At first smile, Michele Coffield Walker, 21, is a charming girl. Even her tight-curled blonde locks exude sweetness. But when she gets to the derby, outfitted in old-style rollerskates, she's going to be ready to kick ass.
After reading in Spin magazine about other roller derby girls in Texas and North Carolina, Walker realized that there were no equivalents in Mississippi.
"Usually everything here is for boys," she says. "There's nothing in Jackson that is just for girls."
Wanting to make something just for girls, Walker began the Mississippi Roller Dolls League a few months ago. Now, she has 18 girls committed to begin competing within eight months. Since most teams are comprised of five girls with three alternates, Walker's girls (aged 18-34) are spread out over two teams: St. Agnes' Virgins and the Trailer Tramps. Boys are allowed to attend practice, but they can only be on the team as cheerleaders.
"I want to have more girlfriends," says team member Vida Herzig, 25. "It's fun to get a bunch of girls together and not get wasted."
There are rules a-plenty for roller derby, but the basic concept centers around two teams, dressed in costumes to match their names. There are three positions: pivot, blocker and jammer. The pivot sets the pace for the pack by skating at the front. Three blockers follow her and try to prevent the other team's jammer from lapping them. The jammer is the fastest member of the team and sprints through the pack, scoring points by passing members of the other team.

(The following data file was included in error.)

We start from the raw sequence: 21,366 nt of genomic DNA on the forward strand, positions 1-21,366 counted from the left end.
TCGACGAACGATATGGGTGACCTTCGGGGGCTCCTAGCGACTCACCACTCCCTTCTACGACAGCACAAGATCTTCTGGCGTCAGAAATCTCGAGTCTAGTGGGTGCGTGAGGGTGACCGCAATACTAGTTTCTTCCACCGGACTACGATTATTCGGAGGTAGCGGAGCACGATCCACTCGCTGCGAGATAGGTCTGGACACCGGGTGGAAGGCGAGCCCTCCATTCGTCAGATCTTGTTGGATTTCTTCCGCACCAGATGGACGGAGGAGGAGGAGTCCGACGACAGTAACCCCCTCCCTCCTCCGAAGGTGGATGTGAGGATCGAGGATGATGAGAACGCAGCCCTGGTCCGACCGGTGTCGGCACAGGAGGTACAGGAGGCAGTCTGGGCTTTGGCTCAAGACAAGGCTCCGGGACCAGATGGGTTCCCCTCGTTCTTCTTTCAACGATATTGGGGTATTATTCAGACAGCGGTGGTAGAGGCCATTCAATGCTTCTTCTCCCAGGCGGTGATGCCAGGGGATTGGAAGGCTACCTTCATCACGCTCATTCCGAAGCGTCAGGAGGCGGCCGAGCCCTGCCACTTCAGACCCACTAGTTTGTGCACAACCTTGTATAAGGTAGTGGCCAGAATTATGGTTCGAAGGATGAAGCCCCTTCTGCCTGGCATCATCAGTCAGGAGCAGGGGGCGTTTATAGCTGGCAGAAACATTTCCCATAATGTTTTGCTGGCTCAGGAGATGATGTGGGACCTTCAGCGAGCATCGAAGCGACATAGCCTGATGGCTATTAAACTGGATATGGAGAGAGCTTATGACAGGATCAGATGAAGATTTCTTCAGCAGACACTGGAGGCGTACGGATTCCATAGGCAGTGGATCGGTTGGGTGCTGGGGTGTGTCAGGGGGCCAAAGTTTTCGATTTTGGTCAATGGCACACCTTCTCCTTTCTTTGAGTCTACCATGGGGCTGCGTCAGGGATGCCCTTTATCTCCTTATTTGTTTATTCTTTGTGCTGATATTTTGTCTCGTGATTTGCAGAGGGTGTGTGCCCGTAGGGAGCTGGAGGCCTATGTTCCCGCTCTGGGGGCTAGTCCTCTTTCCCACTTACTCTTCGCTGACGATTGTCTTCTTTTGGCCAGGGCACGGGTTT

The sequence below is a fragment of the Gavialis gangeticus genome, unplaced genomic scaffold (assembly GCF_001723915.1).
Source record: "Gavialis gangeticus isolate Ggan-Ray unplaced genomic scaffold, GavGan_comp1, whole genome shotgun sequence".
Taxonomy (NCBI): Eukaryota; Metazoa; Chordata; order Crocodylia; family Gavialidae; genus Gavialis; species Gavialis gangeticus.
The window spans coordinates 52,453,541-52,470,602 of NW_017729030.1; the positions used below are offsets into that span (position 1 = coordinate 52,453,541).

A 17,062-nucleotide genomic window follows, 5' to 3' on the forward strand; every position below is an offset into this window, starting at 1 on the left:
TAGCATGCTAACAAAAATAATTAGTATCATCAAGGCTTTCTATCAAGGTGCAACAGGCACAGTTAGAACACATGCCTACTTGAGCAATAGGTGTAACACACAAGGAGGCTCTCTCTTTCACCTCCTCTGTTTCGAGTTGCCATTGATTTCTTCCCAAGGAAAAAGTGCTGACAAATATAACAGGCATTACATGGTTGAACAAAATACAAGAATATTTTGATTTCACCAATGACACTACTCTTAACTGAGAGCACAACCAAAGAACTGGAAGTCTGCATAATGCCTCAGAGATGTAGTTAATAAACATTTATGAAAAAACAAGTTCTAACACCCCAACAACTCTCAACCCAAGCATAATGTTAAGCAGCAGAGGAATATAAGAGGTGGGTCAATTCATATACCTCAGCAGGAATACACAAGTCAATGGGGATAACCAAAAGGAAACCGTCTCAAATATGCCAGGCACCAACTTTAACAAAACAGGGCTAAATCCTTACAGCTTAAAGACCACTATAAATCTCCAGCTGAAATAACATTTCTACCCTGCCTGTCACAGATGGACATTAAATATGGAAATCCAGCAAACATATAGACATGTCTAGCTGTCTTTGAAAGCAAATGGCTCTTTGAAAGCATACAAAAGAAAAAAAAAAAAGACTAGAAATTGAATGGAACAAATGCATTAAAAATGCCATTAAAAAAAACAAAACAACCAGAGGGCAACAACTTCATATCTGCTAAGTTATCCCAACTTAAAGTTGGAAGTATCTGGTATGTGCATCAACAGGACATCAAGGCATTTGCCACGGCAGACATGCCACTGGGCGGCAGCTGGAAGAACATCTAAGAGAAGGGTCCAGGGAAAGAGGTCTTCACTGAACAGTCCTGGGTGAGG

The catch is that while all of this skating competition is happening, there's also a lot of fighting going on. The ass-kicking doesn't come until later, though. For now, they're practicing in local skating rinks. "Most of the girls haven't roller-skated in a long time, so we're all just re-learning how to do that first," Walker says.
They may not all know how to skate, but their competitive spirit is already intact. During practice, St. Agnes' team leader Jen Barker spots a group of young kids. She shouts out, "I have to go race those kids!"
Walker isn't as competitive as the other girls. She studies logistics of the sport and swears the fighting will be choreographed. "And everyone will have on a lot of pads—butt pads, knee pads, everything," she adds. "We're gonna look like football players in skirts."
Other girls on the team are prepared to give and take a few bruises (and even broken bones, if necessary). "I saw one girl on the Austin team's Web site who had a busted nose and black eye, but she was smiling real big," notes Trailer Trash team leader Amanda Magerity. "I wanna be like that."
"Other people have bruises all the time," adds 24-year-old Lindsay Burton. "This way we'll have cool stories for our bruises, and at least we'll have something to show for it."
The teams meet every Sunday for team practice, but individuals are expected to practice on their own at least three times a week. During team practice, the girls do drills to increase speed, strength and skill.
Amelia Shaw, 22, sees practice as a fun version of exercise. "I really need to get in shape, but exercise is so boring," she says. "Skating is really fun, and it doesn't feel like you're exercising at all, even though you're getting in shape."